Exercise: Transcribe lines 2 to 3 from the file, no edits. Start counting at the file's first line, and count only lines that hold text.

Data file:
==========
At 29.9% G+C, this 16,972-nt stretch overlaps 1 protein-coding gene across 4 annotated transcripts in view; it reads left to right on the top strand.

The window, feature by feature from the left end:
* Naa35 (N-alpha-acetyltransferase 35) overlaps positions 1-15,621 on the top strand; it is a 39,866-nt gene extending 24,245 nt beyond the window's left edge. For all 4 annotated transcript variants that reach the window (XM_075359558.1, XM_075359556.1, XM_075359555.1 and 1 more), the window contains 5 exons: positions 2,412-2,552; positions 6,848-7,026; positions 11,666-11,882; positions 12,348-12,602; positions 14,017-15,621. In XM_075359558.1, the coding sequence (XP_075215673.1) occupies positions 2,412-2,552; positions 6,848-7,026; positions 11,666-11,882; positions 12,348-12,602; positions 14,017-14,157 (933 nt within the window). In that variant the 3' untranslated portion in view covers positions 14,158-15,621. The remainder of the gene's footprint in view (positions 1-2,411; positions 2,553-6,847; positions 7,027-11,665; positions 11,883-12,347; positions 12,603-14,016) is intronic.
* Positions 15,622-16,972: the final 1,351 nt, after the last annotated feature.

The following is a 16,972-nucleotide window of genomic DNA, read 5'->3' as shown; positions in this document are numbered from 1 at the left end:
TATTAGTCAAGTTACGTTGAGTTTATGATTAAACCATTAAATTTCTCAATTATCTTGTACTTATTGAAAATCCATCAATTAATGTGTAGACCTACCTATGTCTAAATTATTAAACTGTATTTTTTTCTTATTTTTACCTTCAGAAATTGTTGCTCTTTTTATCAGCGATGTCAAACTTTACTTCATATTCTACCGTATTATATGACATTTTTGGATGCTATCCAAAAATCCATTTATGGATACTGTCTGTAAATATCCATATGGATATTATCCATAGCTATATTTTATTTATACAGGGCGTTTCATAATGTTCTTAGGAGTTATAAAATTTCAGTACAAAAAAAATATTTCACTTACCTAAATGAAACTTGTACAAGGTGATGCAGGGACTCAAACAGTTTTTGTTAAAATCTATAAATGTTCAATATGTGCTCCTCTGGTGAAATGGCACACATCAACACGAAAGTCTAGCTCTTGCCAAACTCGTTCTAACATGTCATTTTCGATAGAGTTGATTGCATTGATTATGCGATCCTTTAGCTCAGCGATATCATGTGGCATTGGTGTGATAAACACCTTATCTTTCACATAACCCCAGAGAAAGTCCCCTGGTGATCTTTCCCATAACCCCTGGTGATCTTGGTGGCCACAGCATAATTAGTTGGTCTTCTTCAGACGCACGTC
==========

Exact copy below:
The window, feature by feature from the left end:
* Naa35 (N-alpha-acetyltransferase 35) overlaps positions 1-15,621 on the top strand; it is a 39,866-nt gene extending 24,245 nt beyond the window's left edge. For all 4 annotated transcript variants that reach the window (XM_075359558.1, XM_075359556.1, XM_075359555.1 and 1 more), the window contains 5 exons: positions 2,412-2,552; positions 6,848-7,026; positions 11,666-11,882; positions 12,348-12,602; positions 14,017-15,621. In XM_075359558.1, the coding sequence (XP_075215673.1) occupies positions 2,412-2,552; positions 6,848-7,026; positions 11,666-11,882; positions 12,348-12,602; positions 14,017-14,157 (933 nt within the window). In that variant the 3' untranslated portion in view covers positions 14,158-15,621. The remainder of the gene's footprint in view (positions 1-2,411; positions 2,553-6,847; positions 7,027-11,665; positions 11,883-12,347; positions 12,603-14,016) is intronic.